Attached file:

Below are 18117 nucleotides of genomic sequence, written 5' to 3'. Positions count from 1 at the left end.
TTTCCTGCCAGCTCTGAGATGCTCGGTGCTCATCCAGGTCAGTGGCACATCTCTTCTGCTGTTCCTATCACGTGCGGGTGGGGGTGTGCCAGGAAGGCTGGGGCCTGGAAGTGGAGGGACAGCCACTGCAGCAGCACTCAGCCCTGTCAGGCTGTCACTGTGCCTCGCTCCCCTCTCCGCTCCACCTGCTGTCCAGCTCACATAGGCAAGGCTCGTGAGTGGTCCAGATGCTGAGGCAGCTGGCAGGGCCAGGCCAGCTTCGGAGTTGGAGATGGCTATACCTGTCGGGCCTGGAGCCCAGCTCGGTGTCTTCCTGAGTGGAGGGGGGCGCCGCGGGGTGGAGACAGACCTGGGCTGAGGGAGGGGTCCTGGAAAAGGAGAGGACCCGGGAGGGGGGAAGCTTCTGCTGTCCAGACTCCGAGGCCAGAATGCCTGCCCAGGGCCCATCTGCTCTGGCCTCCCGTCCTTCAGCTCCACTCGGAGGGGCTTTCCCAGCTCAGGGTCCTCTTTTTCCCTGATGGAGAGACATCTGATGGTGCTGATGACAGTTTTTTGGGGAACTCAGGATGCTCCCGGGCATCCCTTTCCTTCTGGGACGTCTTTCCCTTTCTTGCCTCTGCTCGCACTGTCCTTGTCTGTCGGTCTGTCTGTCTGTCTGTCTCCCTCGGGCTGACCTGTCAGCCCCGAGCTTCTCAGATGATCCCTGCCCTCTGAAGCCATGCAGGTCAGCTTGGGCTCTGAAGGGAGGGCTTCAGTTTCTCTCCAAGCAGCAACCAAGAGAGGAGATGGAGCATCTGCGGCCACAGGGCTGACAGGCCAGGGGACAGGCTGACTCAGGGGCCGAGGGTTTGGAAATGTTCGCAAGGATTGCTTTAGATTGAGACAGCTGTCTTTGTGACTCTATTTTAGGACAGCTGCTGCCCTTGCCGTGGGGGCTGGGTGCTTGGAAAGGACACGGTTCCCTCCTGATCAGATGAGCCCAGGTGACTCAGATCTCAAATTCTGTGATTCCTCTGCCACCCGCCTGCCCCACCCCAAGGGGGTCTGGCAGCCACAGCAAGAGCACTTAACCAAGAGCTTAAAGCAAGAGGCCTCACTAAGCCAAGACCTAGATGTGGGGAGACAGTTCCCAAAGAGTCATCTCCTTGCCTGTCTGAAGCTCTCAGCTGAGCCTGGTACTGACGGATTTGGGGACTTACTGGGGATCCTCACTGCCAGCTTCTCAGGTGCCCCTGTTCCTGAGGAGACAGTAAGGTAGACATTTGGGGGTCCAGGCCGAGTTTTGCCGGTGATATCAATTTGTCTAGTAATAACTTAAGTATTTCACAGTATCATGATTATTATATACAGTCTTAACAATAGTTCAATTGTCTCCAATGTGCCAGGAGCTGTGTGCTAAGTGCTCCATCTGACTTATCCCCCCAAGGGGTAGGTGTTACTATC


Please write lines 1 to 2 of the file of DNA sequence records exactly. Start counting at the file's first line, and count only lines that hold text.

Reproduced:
Below are 18117 nucleotides of genomic sequence, written 5' to 3'. Positions count from 1 at the left end.
TTTCCTGCCAGCTCTGAGATGCTCGGTGCTCATCCAGGTCAGTGGCACATCTCTTCTGCTGTTCCTATCACGTGCGGGTGGGGGTGTGCCAGGAAGGCTGGGGCCTGGAAGTGGAGGGACAGCCACTGCAGCAGCACTCAGCCCTGTCAGGCTGTCACTGTGCCTCGCTCCCCTCTCCGCTCCACCTGCTGTCCAGCTCACATAGGCAAGGCTCGTGAGTGGTCCAGATGCTGAGGCAGCTGGCAGGGCCAGGCCAGCTTCGGAGTTGGAGATGGCTATACCTGTCGGGCCTGGAGCCCAGCTCGGTGTCTTCCTGAGTGGAGGGGGGCGCCGCGGGGTGGAGACAGACCTGGGCTGAGGGAGGGGTCCTGGAAAAGGAGAGGACCCGGGAGGGGGGAAGCTTCTGCTGTCCAGACTCCGAGGCCAGAATGCCTGCCCAGGGCCCATCTGCTCTGGCCTCCCGTCCTTCAGCTCCACTCGGAGGGGCTTTCCCAGCTCAGGGTCCTCTTTTTCCCTGATGGAGAGACATCTGATGGTGCTGATGACAGTTTTTTGGGGAACTCAGGATGCTCCCGGGCATCCCTTTCCTTCTGGGACGTCTTTCCCTTTCTTGCCTCTGCTCGCACTGTCCTTGTCTGTCGGTCTGTCTGTCTGTCTGTCTCCCTCGGGCTGACCTGTCAGCCCCGAGCTTCTCAGATGATCCCTGCCCTCTGAAGCCATGCAGGTCAGCTTGGGCTCTGAAGGGAGGGCTTCAGTTTCTCTCCAAGCAGCAACCAAGAGAGGAGATGGAGCATCTGCGGCCACAGGGCTGACAGGCCAGGGGACAGGCTGACTCAGGGGCCGAGGGTTTGGAAATGTTCGCAAGGATTGCTTTAGATTGAGACAGCTGTCTTTGTGACTCTATTTTAGGACAGCTGCTGCCCTTGCCGTGGGGGCTGGGTGCTTGGAAAGGACACGGTTCCCTCCTGATCAGATGAGCCCAGGTGACTCAGATCTCAAATTCTGTGATTCCTCTGCCACCCGCCTGCCCCACCCCAAGGGGGTCTGGCAGCCACAGCAAGAGCACTTAACCAAGAGCTTAAAGCAAGAGGCCTCACTAAGCCAAGACCTAGATGTGGGGAGACAGTTCCCAAAGAGTCATCTCCTTGCCTGTCTGAAGCTCTCAGCTGAGCCTGGTACTGACGGATTTGGGGACTTACTGGGGATCCTCACTGCCAGCTTCTCAGGTGCCCCTGTTCCTGAGGAGACAGTAAGGTAGACATTTGGGGGTCCAGGCCGAGTTTTGCCGGTGATATCAATTTGTCTAGTAATAACTTAAGTATTTCACAGTATCATGATTATTATATACAGTCTTAACAATAGTTCAATTGTCTCCAATGTGCCAGGAGCTGTGTGCTAAGTGCTCCATCTGACTTATCCCCCCAAGGGGTAGGTGTTACTATC